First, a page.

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IANSA Women’s Network demand inclusive approach in arms control

By Alusine Sesay

Network of women in the International Action Network on Small Arms (IANSA) has demanded an inclusive approach for sustainable progress in the implementation of the UN Programme of Action (PoA) for the control of small arms and light weapon across the world.

“A gendered approach factors in the needs and capacities of men and women in the formulation of appropriate responses to small arms control. An inclusive approach will help provide fuller ownership of efforts to eradicate the illicit trade in small arms. We insist on the full and equal participation of women in the small arms process, but we also recognize that men and boys need programmes to help them reject armed violence,” the Network noted.

According to the Network, there is an urgent need to fully address this dimension of small arms control and to provide training and support to local initiatives, many of which are led by women, thus it is a fact that gender-oriented policy, continuously and rigorously implemented, will maximize all efforts.

“The UN has long endorsed the strategies of gender mainstreaming and gender balance in its pursuit of gender equality. Most recently, UN Security Council Resolution 2117 (2013) calls for further measures to facilitate women’s full and meaningful participation in all policy making, planning and implementation processes to combat and eradicate the illicit transfer, destabilizing accumulation and misuse of small arms,” said the Network of Women.

Also, they cited the UN resolution, which noted that gender entry points, stockpile management of weapons and ammunition can reduce illicit proliferation through safeguards to help prevent loss and theft, and that competent female experts should be given the opportunity to participate fully and equally in decision making on location, policy and process on stockpile management.

Further, the resolution noted that women often have a unique role in the facilitation of dialogue between government institutions and communities in relation to stockpile sites, and can help to raise public awareness of the dangers of SALW if not adequately accounted for and secured, adding that women’s experience and knowledge should be integrated into approaches of customs, police, and intelligence organizations.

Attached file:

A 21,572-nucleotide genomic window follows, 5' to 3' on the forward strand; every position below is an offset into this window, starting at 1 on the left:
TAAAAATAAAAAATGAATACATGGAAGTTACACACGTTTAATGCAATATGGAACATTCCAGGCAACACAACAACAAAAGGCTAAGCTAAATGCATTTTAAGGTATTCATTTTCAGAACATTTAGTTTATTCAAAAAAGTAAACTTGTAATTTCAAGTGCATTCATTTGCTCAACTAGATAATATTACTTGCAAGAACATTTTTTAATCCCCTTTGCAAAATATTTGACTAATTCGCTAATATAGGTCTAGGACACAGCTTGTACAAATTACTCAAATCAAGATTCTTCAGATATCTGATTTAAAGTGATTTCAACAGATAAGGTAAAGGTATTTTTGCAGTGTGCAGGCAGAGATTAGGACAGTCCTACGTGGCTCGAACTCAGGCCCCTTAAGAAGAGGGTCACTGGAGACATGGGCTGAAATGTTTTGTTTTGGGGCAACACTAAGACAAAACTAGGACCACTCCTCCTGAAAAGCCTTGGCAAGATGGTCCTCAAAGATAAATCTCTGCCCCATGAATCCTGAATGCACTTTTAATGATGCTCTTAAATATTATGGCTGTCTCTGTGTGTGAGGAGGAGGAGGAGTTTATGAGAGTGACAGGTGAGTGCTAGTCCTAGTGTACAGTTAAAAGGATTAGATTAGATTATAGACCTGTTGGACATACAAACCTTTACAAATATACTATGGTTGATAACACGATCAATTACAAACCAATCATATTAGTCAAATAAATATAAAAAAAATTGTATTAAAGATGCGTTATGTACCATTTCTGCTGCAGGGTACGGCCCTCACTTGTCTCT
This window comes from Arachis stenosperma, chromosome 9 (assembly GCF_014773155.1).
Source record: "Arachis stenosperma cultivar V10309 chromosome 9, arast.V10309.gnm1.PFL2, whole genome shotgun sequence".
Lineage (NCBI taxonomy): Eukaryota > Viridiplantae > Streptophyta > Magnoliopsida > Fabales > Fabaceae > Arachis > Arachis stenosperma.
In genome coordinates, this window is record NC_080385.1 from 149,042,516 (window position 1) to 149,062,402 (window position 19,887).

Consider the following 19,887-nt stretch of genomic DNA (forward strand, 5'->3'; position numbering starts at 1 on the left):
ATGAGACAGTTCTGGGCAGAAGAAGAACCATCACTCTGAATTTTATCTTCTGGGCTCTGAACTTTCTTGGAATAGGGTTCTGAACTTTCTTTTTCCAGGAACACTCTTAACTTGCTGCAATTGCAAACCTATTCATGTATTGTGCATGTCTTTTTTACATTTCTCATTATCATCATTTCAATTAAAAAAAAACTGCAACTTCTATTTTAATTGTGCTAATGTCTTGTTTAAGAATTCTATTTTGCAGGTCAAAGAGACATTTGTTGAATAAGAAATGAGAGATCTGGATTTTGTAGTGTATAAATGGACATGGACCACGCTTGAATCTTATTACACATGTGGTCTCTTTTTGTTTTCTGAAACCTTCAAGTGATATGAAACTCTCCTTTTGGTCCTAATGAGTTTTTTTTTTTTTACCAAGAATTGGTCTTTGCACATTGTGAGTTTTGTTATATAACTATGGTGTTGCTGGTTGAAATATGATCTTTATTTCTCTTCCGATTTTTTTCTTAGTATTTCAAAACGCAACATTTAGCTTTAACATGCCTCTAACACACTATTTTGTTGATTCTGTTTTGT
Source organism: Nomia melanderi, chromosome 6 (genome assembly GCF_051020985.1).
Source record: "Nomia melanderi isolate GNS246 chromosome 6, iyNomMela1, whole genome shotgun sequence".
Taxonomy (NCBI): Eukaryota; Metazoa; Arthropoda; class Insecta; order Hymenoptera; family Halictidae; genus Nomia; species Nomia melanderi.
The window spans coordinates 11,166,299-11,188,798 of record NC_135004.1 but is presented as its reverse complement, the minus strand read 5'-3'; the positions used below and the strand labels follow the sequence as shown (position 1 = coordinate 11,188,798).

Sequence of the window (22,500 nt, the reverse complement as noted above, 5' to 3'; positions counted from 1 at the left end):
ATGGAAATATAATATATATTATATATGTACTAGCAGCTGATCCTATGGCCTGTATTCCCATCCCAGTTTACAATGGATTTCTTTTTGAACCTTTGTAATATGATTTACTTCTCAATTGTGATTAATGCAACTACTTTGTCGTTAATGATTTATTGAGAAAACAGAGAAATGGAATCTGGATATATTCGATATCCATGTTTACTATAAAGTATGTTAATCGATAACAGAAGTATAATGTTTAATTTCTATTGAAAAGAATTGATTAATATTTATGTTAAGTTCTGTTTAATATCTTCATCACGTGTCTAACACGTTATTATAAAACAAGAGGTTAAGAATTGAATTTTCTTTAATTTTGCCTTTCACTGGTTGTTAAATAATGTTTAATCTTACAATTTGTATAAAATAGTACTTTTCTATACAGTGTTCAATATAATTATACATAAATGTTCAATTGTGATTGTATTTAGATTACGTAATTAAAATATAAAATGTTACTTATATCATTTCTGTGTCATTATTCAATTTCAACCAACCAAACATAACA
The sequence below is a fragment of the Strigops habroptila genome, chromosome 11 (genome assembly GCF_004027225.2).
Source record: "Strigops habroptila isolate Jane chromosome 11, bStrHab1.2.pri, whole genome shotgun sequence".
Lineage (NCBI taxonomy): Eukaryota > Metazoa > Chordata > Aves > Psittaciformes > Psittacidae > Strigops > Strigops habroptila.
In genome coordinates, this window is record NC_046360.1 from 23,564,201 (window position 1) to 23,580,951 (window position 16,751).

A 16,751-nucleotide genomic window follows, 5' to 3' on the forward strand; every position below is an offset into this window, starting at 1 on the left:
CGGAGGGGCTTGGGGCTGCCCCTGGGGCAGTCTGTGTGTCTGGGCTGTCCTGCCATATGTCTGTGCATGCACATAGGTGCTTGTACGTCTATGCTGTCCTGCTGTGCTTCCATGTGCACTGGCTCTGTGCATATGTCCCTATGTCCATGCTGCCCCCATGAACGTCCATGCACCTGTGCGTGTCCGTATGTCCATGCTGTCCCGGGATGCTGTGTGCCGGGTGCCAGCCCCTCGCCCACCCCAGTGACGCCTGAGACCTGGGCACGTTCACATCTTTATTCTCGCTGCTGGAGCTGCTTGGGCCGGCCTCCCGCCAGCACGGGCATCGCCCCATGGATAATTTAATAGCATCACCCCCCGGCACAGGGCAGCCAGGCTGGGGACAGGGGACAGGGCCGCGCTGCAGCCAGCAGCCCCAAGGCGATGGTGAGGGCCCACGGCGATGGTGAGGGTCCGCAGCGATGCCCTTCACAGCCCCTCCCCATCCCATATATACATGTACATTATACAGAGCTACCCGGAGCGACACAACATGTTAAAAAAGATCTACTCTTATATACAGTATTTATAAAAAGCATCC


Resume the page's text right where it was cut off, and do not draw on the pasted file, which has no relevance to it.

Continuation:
The resolution again urged that women should be trained in identification of weapons so they can actively participate in investigations and tracing efforts and that states should create appropriate training materials and resources for all government officials, containing gender-specific best practices on how to conduct and integrate the needs and experiences of women, particularly those who have been trafficked.

It is also stated that states should incorporate gender-inclusive consultations in information sharing mechanisms to source information from active civil society groups working toward eliminating the illicit trade in Small Arms and Light Weapons (SALW) and that they should initiate a more systematic approach to the gathering of sex-disaggregated data, thus facilitating more effective actions for combating the illicit trade in SALW.

Meanwhile, the resolution called on states to incorporate the knowledge and experience of different civil society groups, including women’s organizations, in exchanges and training processes and as a resource tool for training and awareness purposes to ensure that women’s perspectives as users and victims of illicit SALW is reflected in all training programmes.

The resolution, according to the Women’s Network, called on states to allocate financial and technical assistance to civil society groups, in particular women’s networks, for peace and disarmament and community reintegration and sensitization, and that they should include gender aspects of small arms and light weapons control, in addition to levels of women’s participation in related processes, in their reports on PoA implementation.

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